1979–80 NCAA Division I men's basketball season

The 1979–80 NCAA Division I men's basketball season began on November 17, 1979, progressed through the regular season and conference tournaments, and concluded with the 1980 NCAA Men's Division I Basketball Tournament Championship Game on March 24, 1980, at the Market Square Arena in Indianapolis. The Louisville Cardinals won their first NCAA national championship with a 59–54 victory over the UCLA Bruins.

Rule changesEdit

  • Officials were ordered to more strictly enforce foul rules already on the books, including bench decorum, hand-checking and charging fouls.
  • An excessive time-out will result in two free throws (technical foul), a rule which would figure prominently in the outcome of the 1993 NCAA Men's Division I Basketball Tournament.

Season outlookEdit

Pre-season pollsEdit

The top 20 from the AP and UPI polls during the pre-season.[2]

'Associated Press'
Ranking Team
1 Indiana (28)
2 Kentucky (5)
3 Duke (18)
4 Ohio State (7)
5 Notre Dame (1)
6 North Carolina
7 Louisiana State
9 DePaul
10 Louisville
11 Purdue
12 Syracuse
13 Virginia
14 Texas A&M
15 Brigham Young
16 St. John's
17 Oregon State
18 Marquette
19 Georgetown
20 Kansas
UPI Coaches
Ranking Team
1 Indiana
2 Ohio State
3 Notre Dame
4 North Carolina
5 Kentucky
6 Duke
8 Louisiana State
9 DePaul
11 Purdue
12 Syracuse
13 Texas A&M
14 Louisville
15 St. John's
16 Oregon State
17 Brigham Young
18 Iowa
19 Marquette

Regular seasonEdit

Conference winners and tournamentsEdit

Conference Regular
Season Winner[3]
Player of the Year
Venue (City)
Atlantic Coast Conference Maryland Albert King, Maryland[4] 1980 ACC Men's Basketball Tournament Greensboro Coliseum
(Greensboro, North Carolina)
Big East Conference Georgetown, St. John's & Syracuse John Duren, Georgetown[5] 1980 Big East Men's Basketball Tournament Providence Civic Center
(Providence, Rhode Island)
Big Eight Conference Missouri Rolando Blackman, Kansas State[6] 1980 Big Eight Conference Men's Basketball Tournament Kemper Arena
(Kansas City, Missouri)
(Semifinals and Finals)
Kansas State
Big Sky Conference Weber State Don Newman, Idaho [7] 1980 Big Sky Conference Men's Basketball Tournament Dee Events Center
(Ogden, Utah)
Weber State
Big Ten Conference Indiana None Selected No Tournament
East Coast Conference St. Joseph's (East)
Lafayette (West)
Michael Brooks, La Salle 1980 East Coast Conference Men's Basketball Tournament The Palestra
La Salle
Eastern Athletic Association (Eastern 8) Villanova, Duquesne & Rutgers Earl Belcher, St. Bonaventure[8] 1980 Eastern 8 Men's Basketball Tournament Civic Arena
Eastern College Athletic
Conference (ECAC)
Division I ECAC members
played as independents
during the regular season
(see note)
1980 ECAC Metro Region Tournament Nassau Coliseum
(Uniondale, New York)
1980 ECAC South Men's Basketball Tournament Hampton Coliseum
(Hampton, Virginia)
Old Dominion
ECAC North Boston University & Northeastern Rufus Harris, Maine &
Ron Perry, Holy Cross[9]
1980 ECAC North Men's Basketball Tournament Hart Center
(Worcester, Massachusetts)
Holy Cross
Ivy League Penn Peter Moss, Brown [10] No Tournament
Metro Conference Louisville Darrell Griffith, Louisville 1980 Metro Conference Men's Basketball Tournament Freedom Hall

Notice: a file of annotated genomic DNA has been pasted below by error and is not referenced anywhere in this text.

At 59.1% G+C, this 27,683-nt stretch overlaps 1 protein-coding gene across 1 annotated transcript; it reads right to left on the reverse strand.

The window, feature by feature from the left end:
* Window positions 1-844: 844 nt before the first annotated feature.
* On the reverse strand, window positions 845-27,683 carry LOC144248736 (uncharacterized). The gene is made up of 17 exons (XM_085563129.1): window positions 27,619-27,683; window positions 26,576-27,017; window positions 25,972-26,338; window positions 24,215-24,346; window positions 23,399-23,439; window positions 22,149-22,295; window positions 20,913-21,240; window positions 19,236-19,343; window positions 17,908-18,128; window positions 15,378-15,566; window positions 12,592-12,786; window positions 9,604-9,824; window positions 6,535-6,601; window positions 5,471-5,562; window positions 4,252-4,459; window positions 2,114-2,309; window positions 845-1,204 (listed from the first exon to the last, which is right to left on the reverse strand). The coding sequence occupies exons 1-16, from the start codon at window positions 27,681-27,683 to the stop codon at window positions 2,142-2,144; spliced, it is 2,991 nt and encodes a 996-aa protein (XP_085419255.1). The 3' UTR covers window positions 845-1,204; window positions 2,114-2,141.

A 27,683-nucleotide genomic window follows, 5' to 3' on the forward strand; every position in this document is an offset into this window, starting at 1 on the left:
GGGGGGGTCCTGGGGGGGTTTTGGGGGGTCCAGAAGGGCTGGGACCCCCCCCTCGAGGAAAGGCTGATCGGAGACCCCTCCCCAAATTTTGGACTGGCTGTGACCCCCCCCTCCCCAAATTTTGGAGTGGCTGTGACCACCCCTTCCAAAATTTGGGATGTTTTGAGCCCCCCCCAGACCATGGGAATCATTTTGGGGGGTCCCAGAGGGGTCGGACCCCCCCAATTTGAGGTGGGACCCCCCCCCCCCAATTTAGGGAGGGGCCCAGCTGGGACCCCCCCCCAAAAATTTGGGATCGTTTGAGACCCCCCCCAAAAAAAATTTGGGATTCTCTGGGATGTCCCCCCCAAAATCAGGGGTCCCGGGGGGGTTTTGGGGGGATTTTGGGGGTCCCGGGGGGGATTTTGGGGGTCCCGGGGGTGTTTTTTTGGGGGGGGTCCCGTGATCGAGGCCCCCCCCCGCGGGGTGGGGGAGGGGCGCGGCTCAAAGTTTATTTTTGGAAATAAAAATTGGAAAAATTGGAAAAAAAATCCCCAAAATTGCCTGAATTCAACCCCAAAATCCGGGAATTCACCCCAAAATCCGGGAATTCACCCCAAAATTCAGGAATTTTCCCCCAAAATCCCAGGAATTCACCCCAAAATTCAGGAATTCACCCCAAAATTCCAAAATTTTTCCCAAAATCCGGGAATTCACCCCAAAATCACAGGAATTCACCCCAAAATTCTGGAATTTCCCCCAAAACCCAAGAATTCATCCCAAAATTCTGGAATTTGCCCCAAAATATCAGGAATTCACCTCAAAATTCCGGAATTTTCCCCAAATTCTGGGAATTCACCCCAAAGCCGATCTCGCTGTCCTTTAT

(Louisville, Kentucky)
Mid-American Conference Toledo Jim Swaney, Toledo[11] 1980 MAC Men's Basketball Tournament Crisler Arena
(Ann Arbor, Michigan)
Mid-Eastern Athletic Conference North Carolina A&T State James Ratiff, Howard 1979 MEAC Men's Basketball Tournament Greensboro Coliseum
(Greensboro, North Carolina)
North Carolina A&T State
Midwestern City Conference Loyola (IL) Calvin Garrett, Oral Roberts[12] 1980 Midwestern City Conference Men's Basketball Tournament Roberts Municipal Stadium
(Evansville, Indiana)
Oral Roberts
Missouri Valley Conference Bradley Lewis Lloyd, Drake[13] 1980 Missouri Valley Conference Men's Basketball Tournament Robertson Memorial Field House
(Peoria, Illinois)
Ohio Valley Conference Murray State & Western Kentucky Gary Hooker, Murray State[14] 1980 Ohio Valley Conference Men's Basketball Tournament E. A. Diddle Arena
(Bowling Green, Kentucky)
Western Kentucky
Pacific-10 Conference Oregon State Don Collins, Washington State[15] No Tournament
Pacific Coast Athletic Conference Utah State Dean Hunger, Utah State [16] 1980 PCAA Men's Basketball Tournament Anaheim Convention Center
(Anaheim, California)
San Jose State
Southeastern Conference Kentucky Kyle Macy, Kentucky[17] 1980 SEC Men's Basketball Tournament Birmingham Jefferson Convention Complex
(Birmingham, Alabama)
Southern Conference Furman Jonathan Moore, Furman[18] 1980 Southern Conference Men's Basketball Tournament Roanoke Civic Center
(Roanoke, Virginia)
Southland Conference Lamar Andrew Toney, Southwestern Louisiana[19] No Tournament
Southwest Conference Texas A&M Ron Baxter, Texas &
Terry Teagle, Baylor
1980 Southwest Conference Men's Basketball Tournament HemisFair Arena
(San Antonio, Texas)
Texas A&M
Southwestern Athletic Conference Alcorn State Larry Smith, Alcorn State[20] 1980 SWAC Men's Basketball Tournament Alcorn State
Sun Belt Conference South Alabama James Ray, Jacksonville[21] 1980 Sun Belt Conference Men's Basketball Tournament Charlotte Coliseum
(Charlotte, North Carolina) (Semifinals and Finals)
Trans America Athletic Conference Northeast Louisiana George Lett, Centenary[22] 1980 TAAC Men's Basketball Tournament Ewing Coliseum
(Monroe, Louisiana)
West Coast Athletic Conference St. Mary's &
San Francisco
Kurt Rambis, Santa Clara[23] No Tournament
Western Athletic Conference BYU None Selected No Tournament

Note: From 1975 to 1982, the Eastern College Athletic Conference (ECAC), a loosely organized sports federation of Northeastern colleges and universities, organized Division I ECAC regional tournaments for those of its members that were independents in basketball. Each 1980 tournament winner received an automatic bid to the 1980 NCAA Men's Division I Basketball Tournament in the same way that the tournament champions of conventional athletic conferences did. The ECAC North was a separate, conventional conference.[24]

Statistical leadersEdit

Points Per Game
Rebounds Per Game
Field Goal Percentage
Free Throw Percentage
Player School PPG Player School RPG Player School FG% Player School FT%
Tony Murphy Southern 32.1 Larry Smith Alcorn St. 15.1 Steve Johnson Oregon St. 71.0 Brian Magid G. Washington 92.9
Lewis Lloyd Drake 30.2 Lewis Lloyd Drake 15.0 Ron Charles Michigan St. 67.6 Randy Nesbit The Citadel 92.5
Harry Kelly TX Southern 29.0 Rickey Brown Mississippi St. 14.4 Cherokee Rhone Centenary 66.6 Kyle Macy Kentucky 91.2
Ken Page New Mexico 28.0 Monti Davis Tenn. St. 13.3 Roosevelt Bouie Syracuse 65.4 Greg Manning Maryland 90.8
James Tillman Eastern Kentucky 27.2 Gary Hooker Murray St. 12.3 Murray Brown Florida St. 64.6 Eddie White Gonzaga 89.2